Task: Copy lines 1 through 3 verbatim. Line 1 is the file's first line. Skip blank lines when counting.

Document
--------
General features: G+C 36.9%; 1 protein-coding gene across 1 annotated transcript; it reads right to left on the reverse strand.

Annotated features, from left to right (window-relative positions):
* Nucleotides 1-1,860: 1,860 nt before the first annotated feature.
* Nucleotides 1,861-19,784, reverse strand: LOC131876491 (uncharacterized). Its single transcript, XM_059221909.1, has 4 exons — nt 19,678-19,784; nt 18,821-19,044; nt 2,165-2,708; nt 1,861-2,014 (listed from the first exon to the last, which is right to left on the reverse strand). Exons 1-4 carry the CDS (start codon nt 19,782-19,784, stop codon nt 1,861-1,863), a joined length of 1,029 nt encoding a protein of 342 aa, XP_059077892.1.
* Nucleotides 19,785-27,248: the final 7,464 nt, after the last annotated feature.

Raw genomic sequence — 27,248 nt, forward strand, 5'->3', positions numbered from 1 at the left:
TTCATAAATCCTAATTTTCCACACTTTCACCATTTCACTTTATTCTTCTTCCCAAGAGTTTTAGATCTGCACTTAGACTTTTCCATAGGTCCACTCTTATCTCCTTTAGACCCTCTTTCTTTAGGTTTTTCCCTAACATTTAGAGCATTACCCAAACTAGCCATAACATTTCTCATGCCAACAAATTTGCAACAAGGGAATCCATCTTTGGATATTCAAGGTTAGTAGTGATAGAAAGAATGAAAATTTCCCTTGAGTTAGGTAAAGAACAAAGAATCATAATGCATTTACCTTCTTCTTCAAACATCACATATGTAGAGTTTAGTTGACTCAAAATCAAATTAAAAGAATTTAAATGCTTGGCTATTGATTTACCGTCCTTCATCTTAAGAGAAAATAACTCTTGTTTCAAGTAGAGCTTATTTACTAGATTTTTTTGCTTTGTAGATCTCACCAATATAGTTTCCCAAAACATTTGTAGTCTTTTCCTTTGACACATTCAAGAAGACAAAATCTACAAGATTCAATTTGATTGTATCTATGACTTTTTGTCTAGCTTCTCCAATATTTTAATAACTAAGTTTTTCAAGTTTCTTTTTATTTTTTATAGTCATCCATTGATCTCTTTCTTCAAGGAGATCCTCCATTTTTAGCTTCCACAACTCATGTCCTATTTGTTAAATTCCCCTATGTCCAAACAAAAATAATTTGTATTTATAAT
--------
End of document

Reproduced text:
General features: G+C 36.9%; 1 protein-coding gene across 1 annotated transcript; it reads right to left on the reverse strand.

Annotated features, from left to right (window-relative positions):
* Nucleotides 1-1,860: 1,860 nt before the first annotated feature.